Indian Journal of Psychological Medicine
Users Online: 449 
  Home | About Us | Editorial Board | Search | Ahead of print | Current Issue | Archives | Instructions | Contact | Advertise | Submission | Login 
Wide layoutNarrow layoutFull screen layoutHome Print this page Email this page Small font sizeDefault font sizeIncrease font size
ORIGINAL ARTICLE
Year : 2019  |  Volume : 41  |  Issue : 2  |  Page : 150-154

How does india decide insanity pleas? A review of high court judgments in the past decade


Department of Psychiatry, Pondicherry Institute of Medical Sciences, Puducherry, India

Correspondence Address:
Dr. Parthasarathy Ramamurthy
Department of Psychiatry, Pondicherry Institute of Medical Sciences (A Unit of Madras Medical Mission), Kalathumettupathai, Ganapathichettikulam, Village No. 20, Kalapet, Puducherry - 605 014
India
Login to access the Email id

Source of Support: None, Conflict of Interest: None


DOI: 10.4103/IJPSYM.IJPSYM_373_18

Rights and Permissions

Background: The Section 84 of the Indian Penal Code (IPC) describes how Indian courts have to deal with 'the act of an unsound person'. This study was undertaken with the objectives of estimating the success rate of insanity pleas in Indian High Courts and determining the factors associated with the outcome of such insanity pleas. Materials and Methods: The data was collected from the websites of 23 High Courts of India using the keywords 'insanity' and 'mental illness', and the judgments delivered between 1.1.2007 and 31.08.17 were retrieved. Information regarding the nature of the crime, diagnosis provided by the psychiatrist as an expert witness, documents used to prove mental illness, and the judgment pronounced by the High Court were retrieved. Results: A total of 102 cases were retrieved from 13 High Courts for which data was available. Out of the 102 cases examined, the High Court convicted the accused in 76 cases (74.50%), thereby rejecting the insanity defense. The High Court acquitted the accused under section 84 IPC in 18 cases (17.65%), thereby accepting the insanity plea raised by the accused. Chi-square tests of independence revealed that the verdict of the lower court, documentary evidence of mental illness prior to the crime, and the psychiatrist's opinion were associated with the success of insanity pleas. Conclusion: Insanity pleas had a success rate of about 17% in Indian High Courts in the past decade. The factors associated with success of insanity pleas provide valuable guidance to several stakeholders who are dealing with mentally ill offenders.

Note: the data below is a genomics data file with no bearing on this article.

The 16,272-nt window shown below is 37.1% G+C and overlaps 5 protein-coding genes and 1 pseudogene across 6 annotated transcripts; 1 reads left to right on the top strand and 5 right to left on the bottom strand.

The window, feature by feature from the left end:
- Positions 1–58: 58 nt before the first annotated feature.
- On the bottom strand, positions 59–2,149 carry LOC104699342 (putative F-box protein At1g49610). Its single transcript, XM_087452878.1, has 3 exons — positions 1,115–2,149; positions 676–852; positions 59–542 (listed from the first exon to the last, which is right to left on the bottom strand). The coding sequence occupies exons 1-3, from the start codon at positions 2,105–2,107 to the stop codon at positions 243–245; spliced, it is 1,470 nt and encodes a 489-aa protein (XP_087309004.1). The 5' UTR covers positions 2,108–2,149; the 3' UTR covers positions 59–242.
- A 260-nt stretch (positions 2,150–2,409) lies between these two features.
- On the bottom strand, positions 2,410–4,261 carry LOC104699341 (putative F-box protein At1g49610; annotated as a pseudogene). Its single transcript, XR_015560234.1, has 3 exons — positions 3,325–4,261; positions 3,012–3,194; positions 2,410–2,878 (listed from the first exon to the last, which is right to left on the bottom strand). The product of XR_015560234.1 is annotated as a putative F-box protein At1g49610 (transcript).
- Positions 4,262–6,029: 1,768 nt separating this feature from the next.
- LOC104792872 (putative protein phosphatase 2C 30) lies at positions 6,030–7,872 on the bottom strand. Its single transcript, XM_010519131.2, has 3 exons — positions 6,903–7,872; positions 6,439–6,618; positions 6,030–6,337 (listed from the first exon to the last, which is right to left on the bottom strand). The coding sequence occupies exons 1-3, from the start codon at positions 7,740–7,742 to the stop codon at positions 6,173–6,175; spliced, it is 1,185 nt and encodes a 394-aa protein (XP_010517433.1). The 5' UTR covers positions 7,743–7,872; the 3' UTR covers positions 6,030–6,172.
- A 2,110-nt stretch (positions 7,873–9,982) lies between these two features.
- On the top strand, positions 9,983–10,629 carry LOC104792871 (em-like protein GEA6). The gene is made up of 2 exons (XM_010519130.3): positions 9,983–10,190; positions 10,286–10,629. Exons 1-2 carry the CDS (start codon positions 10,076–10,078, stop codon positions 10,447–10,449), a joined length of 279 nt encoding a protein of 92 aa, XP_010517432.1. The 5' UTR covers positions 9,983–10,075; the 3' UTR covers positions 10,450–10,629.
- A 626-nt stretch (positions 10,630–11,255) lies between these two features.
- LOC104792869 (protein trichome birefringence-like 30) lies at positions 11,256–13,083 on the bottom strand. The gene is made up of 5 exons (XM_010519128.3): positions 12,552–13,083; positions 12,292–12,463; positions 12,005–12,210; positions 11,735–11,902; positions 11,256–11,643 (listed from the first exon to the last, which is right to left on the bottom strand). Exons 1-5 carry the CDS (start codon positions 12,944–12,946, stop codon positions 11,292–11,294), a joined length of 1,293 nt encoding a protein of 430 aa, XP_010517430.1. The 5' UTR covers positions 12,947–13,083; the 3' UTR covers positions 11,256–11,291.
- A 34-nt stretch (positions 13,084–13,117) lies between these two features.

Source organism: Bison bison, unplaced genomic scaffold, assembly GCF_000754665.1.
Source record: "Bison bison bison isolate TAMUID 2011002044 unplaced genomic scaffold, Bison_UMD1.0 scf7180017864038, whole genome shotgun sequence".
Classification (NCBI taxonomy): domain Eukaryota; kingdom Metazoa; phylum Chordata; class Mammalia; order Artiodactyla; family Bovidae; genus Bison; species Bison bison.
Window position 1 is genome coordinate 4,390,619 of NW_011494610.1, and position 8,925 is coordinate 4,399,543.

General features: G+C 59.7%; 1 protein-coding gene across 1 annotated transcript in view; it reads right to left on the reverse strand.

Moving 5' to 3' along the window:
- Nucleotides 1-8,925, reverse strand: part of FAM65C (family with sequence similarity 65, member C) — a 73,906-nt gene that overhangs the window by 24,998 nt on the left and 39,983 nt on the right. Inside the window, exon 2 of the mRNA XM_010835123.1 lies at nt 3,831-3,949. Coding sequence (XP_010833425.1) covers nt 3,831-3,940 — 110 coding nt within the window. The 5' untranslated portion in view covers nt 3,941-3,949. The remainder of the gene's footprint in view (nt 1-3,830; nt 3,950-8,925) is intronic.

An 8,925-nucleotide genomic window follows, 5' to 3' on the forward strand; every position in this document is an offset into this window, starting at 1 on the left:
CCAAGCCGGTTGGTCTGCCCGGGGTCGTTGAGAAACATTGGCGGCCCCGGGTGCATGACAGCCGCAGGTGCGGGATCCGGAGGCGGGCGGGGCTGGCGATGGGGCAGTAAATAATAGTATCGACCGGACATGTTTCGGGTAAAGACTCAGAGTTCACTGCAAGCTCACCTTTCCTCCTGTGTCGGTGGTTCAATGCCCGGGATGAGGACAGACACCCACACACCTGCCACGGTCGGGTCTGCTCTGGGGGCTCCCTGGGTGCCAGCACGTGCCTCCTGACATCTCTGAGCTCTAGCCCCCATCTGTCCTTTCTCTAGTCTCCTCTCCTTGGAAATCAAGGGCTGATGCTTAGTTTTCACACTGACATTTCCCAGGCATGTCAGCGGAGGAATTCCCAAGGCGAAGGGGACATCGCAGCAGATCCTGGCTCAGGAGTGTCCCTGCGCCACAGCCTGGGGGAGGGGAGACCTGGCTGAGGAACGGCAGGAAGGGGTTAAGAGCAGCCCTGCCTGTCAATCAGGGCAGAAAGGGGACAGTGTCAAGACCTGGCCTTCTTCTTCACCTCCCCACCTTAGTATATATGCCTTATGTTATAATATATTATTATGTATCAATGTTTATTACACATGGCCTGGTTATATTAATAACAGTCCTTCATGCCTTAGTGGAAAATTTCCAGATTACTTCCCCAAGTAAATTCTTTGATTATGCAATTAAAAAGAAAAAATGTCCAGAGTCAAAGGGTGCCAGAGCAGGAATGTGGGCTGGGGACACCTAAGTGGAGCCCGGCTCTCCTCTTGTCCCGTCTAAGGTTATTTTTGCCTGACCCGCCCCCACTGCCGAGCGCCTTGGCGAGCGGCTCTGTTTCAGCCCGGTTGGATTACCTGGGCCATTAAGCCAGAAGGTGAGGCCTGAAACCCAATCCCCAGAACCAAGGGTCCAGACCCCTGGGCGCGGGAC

[FULL TEXT] [PDF]*
Print this article     Email this article
 Next article
 Previous article
 Table of Contents

 Similar in PUBMED
   Search Pubmed for
   Search in Google Scholar for
 Related articles
 Citation Manager
 Access Statistics
 Reader Comments
 Email Alert *
 Add to My List *
 * Requires registration (Free)
 

 Article Access Statistics
    Viewed136    
    Printed0    
    Emailed0    
    PDF Downloaded29    
    Comments [Add]    

Recommend this journal